Studies of inscriptions on over 18 stone slabs collaborate this theory, Breaking Israel News reported.
Furthermore, many of the allegories creatively and artfully chiseled into these historical granite stones expound on the Biblical accounts of the Israeli people in Egypt, whether there because of slavery or famine in Israel, lending credibility to and helping better date the account of the Exodus.
The modern Hebrew alphabet, consisting of 22 characters, was believed to be derived from around 24 Egyptian characters, according to Dr. Douglas Petrovich, archaeologist and professor of Egyptian studies at Wilfrid Laurier University in Waterloo, Ontario, Canada per the Jerusalem Post. However, critics maintain the stone inscriptions are written in a kaleidoscopic mishmash of Akkadian, Phoenician, Aramaic, and other various African or Asian tribal languages with only a small amount of the Hebrew language interspersed.
Dr. Petrovich however, disputes these critics with his analysis of Sania 115, a particular granite stone illustrating historical accounts of Joseph, Ephraim, and Manasseh, engraved with, “6 Levantines: Hebrews of Bethel, the beloved,” the Jerusalem Post continued. He also extensively studied at least 18 other prebiblical-era stones and corresponding inscriptions unearthed during excavations in Egypt and the Sinai Peninsula.
“I was translating Middle Egyptian and proto-consonantal Hebrew inscriptions that nobody ever had translated successfully before,” the Jerusalem Post reported Dr. Petrovich as telling a Fox News reporter. “There were many aha moments along the way, because I was stumbling across biblical figures never attested before in the epigraphical record, or seeing connections that I had not understood before.”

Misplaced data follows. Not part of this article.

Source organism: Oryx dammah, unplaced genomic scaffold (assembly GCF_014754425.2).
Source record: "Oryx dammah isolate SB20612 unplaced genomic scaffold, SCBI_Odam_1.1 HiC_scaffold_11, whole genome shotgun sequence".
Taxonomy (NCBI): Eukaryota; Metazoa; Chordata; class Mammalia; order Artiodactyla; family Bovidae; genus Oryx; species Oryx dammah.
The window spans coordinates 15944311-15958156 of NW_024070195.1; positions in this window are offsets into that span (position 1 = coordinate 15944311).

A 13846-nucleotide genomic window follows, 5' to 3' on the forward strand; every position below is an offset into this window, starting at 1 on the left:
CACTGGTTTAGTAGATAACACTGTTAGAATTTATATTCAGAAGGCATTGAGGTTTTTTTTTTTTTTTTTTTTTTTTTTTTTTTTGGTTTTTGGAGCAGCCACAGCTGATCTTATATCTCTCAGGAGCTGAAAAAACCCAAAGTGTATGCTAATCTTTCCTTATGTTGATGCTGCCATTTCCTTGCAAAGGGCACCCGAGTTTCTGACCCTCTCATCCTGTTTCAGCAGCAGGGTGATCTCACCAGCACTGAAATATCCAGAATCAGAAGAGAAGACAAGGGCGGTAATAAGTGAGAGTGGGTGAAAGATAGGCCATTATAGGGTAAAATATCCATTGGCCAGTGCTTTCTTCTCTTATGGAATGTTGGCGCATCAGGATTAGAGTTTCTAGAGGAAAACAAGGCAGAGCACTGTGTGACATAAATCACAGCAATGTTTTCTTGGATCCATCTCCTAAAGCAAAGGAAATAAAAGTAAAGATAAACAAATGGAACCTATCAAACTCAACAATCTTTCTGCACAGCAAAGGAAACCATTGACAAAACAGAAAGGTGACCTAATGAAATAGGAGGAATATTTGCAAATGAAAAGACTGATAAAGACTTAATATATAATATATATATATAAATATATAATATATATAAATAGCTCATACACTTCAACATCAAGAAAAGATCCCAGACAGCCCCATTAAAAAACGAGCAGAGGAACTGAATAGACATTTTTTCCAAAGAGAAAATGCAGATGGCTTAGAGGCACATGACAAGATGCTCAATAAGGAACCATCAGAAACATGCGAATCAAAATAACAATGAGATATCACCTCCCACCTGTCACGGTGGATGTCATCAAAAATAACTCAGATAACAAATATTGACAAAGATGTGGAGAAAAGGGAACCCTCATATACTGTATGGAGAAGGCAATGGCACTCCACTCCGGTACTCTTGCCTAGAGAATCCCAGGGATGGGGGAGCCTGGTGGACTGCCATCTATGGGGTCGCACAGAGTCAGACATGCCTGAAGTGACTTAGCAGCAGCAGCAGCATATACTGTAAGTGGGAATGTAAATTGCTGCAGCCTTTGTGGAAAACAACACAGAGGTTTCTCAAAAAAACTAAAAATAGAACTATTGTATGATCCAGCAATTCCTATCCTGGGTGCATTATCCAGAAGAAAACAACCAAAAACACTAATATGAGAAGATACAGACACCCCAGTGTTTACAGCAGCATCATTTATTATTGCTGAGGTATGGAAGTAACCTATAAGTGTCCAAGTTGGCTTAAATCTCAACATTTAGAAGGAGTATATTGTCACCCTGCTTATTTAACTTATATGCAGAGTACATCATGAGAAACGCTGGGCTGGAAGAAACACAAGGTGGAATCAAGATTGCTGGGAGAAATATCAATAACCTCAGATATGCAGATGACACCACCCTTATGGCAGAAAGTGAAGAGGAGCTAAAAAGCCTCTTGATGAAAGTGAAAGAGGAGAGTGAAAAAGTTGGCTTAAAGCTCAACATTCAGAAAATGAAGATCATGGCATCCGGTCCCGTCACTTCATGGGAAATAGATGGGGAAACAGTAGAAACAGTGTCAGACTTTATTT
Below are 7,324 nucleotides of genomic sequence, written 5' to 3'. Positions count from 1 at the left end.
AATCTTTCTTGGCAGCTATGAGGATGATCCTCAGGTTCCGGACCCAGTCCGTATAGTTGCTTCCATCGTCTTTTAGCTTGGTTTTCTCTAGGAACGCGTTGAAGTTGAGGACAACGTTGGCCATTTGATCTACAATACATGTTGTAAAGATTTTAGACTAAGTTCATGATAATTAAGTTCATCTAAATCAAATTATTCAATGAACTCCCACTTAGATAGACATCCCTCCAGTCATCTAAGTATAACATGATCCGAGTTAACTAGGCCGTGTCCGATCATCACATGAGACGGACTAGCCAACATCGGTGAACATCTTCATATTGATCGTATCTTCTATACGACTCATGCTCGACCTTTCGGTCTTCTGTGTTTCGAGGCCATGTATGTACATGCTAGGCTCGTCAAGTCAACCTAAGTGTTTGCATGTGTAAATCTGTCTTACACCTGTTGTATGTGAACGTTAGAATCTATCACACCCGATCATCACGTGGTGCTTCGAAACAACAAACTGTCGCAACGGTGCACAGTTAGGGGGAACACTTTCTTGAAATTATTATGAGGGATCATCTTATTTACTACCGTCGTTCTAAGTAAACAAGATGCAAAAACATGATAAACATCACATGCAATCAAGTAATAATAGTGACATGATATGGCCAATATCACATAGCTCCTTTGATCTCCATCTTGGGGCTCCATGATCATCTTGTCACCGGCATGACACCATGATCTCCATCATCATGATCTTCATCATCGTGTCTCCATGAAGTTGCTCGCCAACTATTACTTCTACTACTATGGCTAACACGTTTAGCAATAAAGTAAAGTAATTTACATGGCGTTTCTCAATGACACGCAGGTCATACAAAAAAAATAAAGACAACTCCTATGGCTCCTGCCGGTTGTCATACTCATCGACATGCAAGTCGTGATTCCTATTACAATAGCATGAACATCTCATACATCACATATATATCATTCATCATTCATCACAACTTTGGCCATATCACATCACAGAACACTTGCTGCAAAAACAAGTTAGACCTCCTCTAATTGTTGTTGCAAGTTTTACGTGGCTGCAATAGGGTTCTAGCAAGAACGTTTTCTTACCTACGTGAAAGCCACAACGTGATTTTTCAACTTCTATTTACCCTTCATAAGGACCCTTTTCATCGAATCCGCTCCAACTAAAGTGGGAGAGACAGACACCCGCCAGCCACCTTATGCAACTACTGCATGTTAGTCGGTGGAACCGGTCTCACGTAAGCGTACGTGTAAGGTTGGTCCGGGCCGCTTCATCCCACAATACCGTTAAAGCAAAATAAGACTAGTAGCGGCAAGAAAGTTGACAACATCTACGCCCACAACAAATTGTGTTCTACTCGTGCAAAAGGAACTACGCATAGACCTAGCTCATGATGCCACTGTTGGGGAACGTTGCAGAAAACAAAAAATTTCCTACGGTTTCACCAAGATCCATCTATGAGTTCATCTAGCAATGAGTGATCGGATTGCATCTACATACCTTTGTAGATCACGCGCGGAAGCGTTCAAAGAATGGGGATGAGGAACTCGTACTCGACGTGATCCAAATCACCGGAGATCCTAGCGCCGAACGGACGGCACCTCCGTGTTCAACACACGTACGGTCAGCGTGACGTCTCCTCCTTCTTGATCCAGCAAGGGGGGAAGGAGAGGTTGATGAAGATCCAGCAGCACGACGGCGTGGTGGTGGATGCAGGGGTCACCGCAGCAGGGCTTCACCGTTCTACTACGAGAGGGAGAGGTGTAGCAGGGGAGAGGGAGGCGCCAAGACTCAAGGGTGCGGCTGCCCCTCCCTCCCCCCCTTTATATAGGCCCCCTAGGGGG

“On this otherwise Middle Egyptian caption were a Canaanite syllabic and the world’s oldest attested proto-consonantal letter ‘B,’ depicting a house for the Hebrew consonant ‘bet,’” Dr. Petrovich continued. “It was this single proto-consonantal Hebrew letter that helped me to understand that the world’s oldest alphabet – the language of which has been unidentified for over 150 years of scholarship – is Hebrew.”
Besides establishing credibility of an ancient Israel and early use of Hebrew linguistics, the stones also collaborated many aspects of the biblical account of the Exodus.
“I absolutely was surprised to find the Moses [reference], because he resided in Egypt for less than a year at the time of his provoking of astonishment there,” the Jerusalem Post elaborated on Dr. Petrovich’s statements. “Only after realizing that every other possibility had to be eliminated, whether due to contextual or grammatical limitations, was I forced to admit that this word must be taken as a proper noun and almost undoubtedly refers to the Moses who is credited with writing the first five books of the Hebrew Bible, known as the Torah.”
One of the best known stone artifacts today, the Merneptah Stele is a two meter tall ancient granite stone engraved with detailed allegories and immaculate depictions of Egyptian Pharoah Mereptah’s military endeavors, believed by many to be the earliest written account of Israel recovered by archaeologists to date.
This finding supersedes several papyrus scrolls written by various pharaohs formerly believed to be the oldest evidence establishing Israel. Dating back to approximately 1205 BCE, the Merneptah Stone chronicles an established Israeli ascent to regional power during the era of the judges, and better establishes the timeline on which demographics indeed entered Canaan and when, thus helping historians more accurately date the exodus.
“My discoveries are so controversial because if correct, they will rewrite the history books and undermine much of the assumptions and misconceptions about the ancient Hebrew people and the Bible that have become commonly accepted in the scholarly world and taught as factual in the world’s leading universities,” Dr. Petrovich told Breaking Israel News.
“Truth is un-killable, so if I am correct, my findings will outlast scholarly scrutiny. I have no doubt whatsoever that Hebrew is the world’s oldest alphabet.”
Written by Erin Parfet